70pc of consumers want mobile banking app to avoid financial problems: study
In Varolii Corporation’s “Can you Bank on your Banking App?” study, the company takes a look at the gap between what consumers are asking for from their mobile banking and how financial institutions are delivering on their needs. The report outlines specific use cases when consumers want to be notified from their bank about their accounts.
“It’s clear that consumers want proactive push notifications from their app,” said Brian Moore, financial services market manager at Varolii, Seattle.
“Enabling a mobile banking application with push notifications paves the way for communications of all types, including marketing, without the regulatory risks that come with SMS campaigns,” he said.
“As with all direct marketing, care must be taken to make contextually appropriate offers, as well as to honor customer’s opt outs. That said, the customer’s interest in various offers can be pre-qualified as they enroll in mobile banking, increasing the likelihood they will pursue opportunities presented to them through the application.”
The survey collected results from 627 participants and was conducted by Wakefield Research in Dec. 2012.
Forty-four percent of consumers surveyed said that they used a banking app. Eight percent of participants had downloaded an app but not used it.
The remaining 48 percent of consumers had never downloaded a mobile banking app.
Per the study, consumers want to be able to conduct sophisticated features such as depositing check and receive real-time notifications from banking apps.
The report chalks part of the problem with mobile banking apps to marketers being app-happy and rolling out numerous apps without a clear understanding of what consumers are looking for.
According to the report, 55 percent of consumers use their mobile banking app more now than when they first downloaded it. Forty-five percent of participants said that they used the app either the same amount or less than when it was first downloaded.
Additionally, the survey asked consumers aged 18 – 34 years old if they have considered deleting their mobile banking apps. Forty-six percent of respondents agreed that they had considered deleting an app and 54 percent said that they had not considered deleting an app.
This points to the need for marketers to continually update their apps to drive repeat usage.
One of the biggest selling points of apps for financial services and banks is real-time notifications that aim to keep consumers regularly updated about their accounts.
The study found that two-thirds of consumers expect to be notified immediately when either their account balance is low or there are insufficient funds.
Seventy percent of consumers surveyed said that a banking app could have helped them avoid a financial problem if features such as push notifications were used.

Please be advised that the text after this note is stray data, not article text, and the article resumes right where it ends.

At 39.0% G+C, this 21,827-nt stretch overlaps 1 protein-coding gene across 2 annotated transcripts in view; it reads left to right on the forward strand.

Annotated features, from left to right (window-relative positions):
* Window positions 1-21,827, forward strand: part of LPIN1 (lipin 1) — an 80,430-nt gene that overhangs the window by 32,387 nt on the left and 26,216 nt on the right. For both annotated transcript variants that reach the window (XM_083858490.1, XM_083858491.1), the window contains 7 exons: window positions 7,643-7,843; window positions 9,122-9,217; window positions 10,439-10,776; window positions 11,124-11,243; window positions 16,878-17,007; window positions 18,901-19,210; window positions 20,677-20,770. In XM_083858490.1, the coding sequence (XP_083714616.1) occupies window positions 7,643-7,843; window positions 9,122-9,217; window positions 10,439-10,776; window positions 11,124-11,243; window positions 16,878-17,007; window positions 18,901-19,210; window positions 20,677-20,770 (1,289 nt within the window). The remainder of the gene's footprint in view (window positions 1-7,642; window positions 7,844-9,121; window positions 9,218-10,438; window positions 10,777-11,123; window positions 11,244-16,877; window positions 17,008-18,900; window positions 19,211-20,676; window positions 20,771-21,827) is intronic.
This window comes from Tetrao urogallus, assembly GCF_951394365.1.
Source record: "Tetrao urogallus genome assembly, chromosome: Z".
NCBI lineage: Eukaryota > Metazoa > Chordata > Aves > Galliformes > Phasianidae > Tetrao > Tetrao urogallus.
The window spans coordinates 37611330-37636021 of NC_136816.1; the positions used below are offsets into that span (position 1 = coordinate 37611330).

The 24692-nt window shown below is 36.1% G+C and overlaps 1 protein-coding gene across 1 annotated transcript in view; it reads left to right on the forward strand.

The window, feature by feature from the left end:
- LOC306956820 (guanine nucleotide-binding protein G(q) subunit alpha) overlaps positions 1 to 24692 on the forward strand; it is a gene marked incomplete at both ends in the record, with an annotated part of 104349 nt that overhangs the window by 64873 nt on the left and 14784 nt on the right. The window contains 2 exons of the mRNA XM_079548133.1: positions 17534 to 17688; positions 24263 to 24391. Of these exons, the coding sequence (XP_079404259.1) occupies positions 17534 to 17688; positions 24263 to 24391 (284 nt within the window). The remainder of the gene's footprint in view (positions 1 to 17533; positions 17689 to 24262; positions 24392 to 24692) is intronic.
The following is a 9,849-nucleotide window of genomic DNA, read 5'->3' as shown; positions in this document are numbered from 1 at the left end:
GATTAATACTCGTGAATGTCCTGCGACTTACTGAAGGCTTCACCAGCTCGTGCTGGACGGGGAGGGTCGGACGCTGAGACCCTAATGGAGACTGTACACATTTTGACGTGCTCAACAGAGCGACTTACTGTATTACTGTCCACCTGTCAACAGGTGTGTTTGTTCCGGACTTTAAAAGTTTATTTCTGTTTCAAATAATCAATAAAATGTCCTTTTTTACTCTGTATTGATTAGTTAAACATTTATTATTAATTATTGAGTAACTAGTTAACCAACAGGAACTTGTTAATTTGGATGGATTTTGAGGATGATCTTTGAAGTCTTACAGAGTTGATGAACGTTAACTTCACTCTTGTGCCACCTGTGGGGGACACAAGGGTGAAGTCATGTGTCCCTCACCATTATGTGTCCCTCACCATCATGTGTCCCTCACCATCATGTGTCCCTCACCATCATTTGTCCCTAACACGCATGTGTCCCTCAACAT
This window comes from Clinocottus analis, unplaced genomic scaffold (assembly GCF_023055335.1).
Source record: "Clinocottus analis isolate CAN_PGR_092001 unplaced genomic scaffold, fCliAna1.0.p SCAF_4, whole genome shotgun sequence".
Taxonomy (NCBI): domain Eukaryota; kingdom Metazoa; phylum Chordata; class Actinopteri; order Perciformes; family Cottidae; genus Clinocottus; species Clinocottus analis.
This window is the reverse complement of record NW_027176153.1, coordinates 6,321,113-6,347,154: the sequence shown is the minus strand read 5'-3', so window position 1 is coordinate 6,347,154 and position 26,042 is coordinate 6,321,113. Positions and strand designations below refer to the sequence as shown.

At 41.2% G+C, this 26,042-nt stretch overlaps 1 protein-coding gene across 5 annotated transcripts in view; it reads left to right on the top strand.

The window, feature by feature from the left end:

Forty-five percent of consumers in the study said that they had received balance updates from their banking app. Thirty-two percent of consumers received a notice when their accounts were low and 31 percent got a reminder when a bill was due.
In particular, younger demographics believe that a bank is responsible for reaching out to its clients when there is a problem with their account.
For example, 73 percent of consumers aged 18-24 years old said that they should receive alerts from their banks. Fifty-six percent of consumers aged over 50 years old said the same.
When it comes to how consumers want to receive alerts from their bank, 13 percent of users picked a mobile app while 22 percent said that they preferred SMS. Forty-seven percent of participants surveyed said that they wanted to receive notifications via email.
As mobile adoption continues to grow, marketers will need to load their mobile banking services with more sophisticated features, per Mr. Moore.
“Consumer awareness is building around convenient, highly desirable features like remote deposit capture, person-to-person payments, two-way security protection and proactive account alerts, so adoption is likely to accelerate – but only for banks that are adding these features and more to stay competitive,” Mr. Moore said.
“Non-banks are emerging with sophisticated tools for financial management that will cause some consumers to question whether they need a bank at all,” he said.
“So banks need to build awareness of their strengths – FDIC insurance, data security, wide availability of branches, etc. – while constantly improving and expanding the ways customers can do business with them.”
Lauren Johnson is associate reporter on Mobile Commerce Daily, New York